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By Jon Woodroffe – Master Professional,
Now we all know that Rory Mcilroy has a detailed and extensive warm up routine before he goes out onto the golf course. Indeed, all tournament professionals do. Any top sports player will have some form of knock up, warm up or kick about, to prepare themselves to play. This includes not only physical actions like stretching, but also nutritional planning around the intake of fluids and carbohydrates. In an ideal world, you should get to the range early and hit golf balls for about 45 minutes. Starting with a few short wedge shots, through some medium irons and onto the finale with the driver. Then off you go to the tee.
But for most of us, life is not that simple. Normally we are running late for the tee time as we screech to a halt in the car park, yank the clubs out of the boot and hare across to the golf shop to sign in and pay the green fee. This doesn’t leave sufficient time to fire away the desired quantity of practice shots. So, when faced with this reality, I would suggest the following.
If the truth be told, hitting golf balls on the range before you play, is more about getting the muscles moving. It really isn’t to suddenly “find your swing”. If it isn’t there yet, you are not going to find it on the range before the first tee. So, you just need to get your muscles warm and stretched in as short a time as possible. I recommend taking 2 iron clubs, preferably similar numbers, ie 6 & 7 iron. Do worry about the grip, just grab the clubs and then, slowly and gently, start to swing them together. Gradually increase the speed and ferocity of the swings and after about ten times, just stop. Place one of the clubs back in the bag and then swing with just the one club. It will now feel very light and easy to swing.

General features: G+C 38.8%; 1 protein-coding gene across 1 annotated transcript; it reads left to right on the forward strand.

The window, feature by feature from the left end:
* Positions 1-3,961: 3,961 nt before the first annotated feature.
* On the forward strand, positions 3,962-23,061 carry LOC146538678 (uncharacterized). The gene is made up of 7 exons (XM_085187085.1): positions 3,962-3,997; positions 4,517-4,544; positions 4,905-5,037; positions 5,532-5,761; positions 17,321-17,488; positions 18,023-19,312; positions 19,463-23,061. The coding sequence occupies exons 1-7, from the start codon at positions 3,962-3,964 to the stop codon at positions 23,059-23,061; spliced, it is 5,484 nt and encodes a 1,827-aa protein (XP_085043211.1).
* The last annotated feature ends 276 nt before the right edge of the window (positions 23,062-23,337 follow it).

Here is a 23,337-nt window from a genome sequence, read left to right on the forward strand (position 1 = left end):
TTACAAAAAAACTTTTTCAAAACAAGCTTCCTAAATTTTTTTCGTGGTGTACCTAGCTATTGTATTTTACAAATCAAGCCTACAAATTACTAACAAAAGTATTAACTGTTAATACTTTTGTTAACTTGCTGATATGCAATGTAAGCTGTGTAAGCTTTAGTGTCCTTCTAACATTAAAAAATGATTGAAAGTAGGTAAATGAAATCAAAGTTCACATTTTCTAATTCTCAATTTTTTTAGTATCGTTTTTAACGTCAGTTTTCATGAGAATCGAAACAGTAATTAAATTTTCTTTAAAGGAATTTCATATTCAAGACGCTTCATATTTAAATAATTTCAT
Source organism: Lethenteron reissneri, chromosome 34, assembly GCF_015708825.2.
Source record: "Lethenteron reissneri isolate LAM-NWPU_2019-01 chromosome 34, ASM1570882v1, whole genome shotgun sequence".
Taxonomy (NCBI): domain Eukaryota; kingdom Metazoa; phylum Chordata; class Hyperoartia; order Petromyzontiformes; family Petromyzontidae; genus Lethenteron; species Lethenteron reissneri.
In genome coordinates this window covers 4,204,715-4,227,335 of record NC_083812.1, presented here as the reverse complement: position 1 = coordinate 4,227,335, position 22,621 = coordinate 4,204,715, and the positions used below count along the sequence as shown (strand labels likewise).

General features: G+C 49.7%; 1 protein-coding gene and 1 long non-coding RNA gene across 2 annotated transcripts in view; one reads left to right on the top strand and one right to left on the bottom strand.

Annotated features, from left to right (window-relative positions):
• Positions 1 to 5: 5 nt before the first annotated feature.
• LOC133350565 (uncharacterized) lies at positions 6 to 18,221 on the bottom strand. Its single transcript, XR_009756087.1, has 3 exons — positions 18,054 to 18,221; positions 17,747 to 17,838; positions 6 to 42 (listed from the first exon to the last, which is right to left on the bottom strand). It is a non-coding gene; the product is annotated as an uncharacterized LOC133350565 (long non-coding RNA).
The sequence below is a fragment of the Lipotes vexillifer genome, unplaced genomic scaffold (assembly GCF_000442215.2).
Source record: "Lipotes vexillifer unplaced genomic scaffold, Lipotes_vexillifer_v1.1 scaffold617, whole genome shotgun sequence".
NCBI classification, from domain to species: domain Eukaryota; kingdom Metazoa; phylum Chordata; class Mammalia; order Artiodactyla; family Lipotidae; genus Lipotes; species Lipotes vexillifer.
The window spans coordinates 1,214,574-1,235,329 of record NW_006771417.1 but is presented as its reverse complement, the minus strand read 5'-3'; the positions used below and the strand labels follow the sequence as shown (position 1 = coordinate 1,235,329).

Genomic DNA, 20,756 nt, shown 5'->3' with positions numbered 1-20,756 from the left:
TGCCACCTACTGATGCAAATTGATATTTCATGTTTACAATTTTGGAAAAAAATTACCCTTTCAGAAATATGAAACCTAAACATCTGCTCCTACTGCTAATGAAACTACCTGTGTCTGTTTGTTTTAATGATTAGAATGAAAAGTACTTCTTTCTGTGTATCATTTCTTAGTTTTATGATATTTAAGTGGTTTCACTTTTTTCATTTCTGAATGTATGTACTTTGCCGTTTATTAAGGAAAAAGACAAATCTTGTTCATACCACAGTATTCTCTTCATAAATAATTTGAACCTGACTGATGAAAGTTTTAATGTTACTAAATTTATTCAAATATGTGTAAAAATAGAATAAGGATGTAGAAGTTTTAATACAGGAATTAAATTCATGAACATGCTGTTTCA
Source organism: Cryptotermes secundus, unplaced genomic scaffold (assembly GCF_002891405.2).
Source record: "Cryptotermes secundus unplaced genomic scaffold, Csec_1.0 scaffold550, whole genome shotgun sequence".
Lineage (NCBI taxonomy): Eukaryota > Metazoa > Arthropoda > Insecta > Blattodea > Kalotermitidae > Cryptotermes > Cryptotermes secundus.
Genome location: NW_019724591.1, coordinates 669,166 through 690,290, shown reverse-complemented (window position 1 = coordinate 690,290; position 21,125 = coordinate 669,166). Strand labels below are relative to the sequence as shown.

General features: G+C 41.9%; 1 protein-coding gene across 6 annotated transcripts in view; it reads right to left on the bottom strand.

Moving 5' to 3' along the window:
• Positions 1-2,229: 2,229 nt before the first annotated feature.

If you are limited in time before you tee off, do not worry about hitting balls on the range. Instead spend that precious time practicing some putts and getting to feel the pace of the greens. As I mentioned previously, with the best will in the world, you are not likely to suddenly find your golf swing. However, you can help your scoring for the day, by getting the feel of the speed and roll of the greens, before you set foot on the course.
Trust me, this will be time well spent.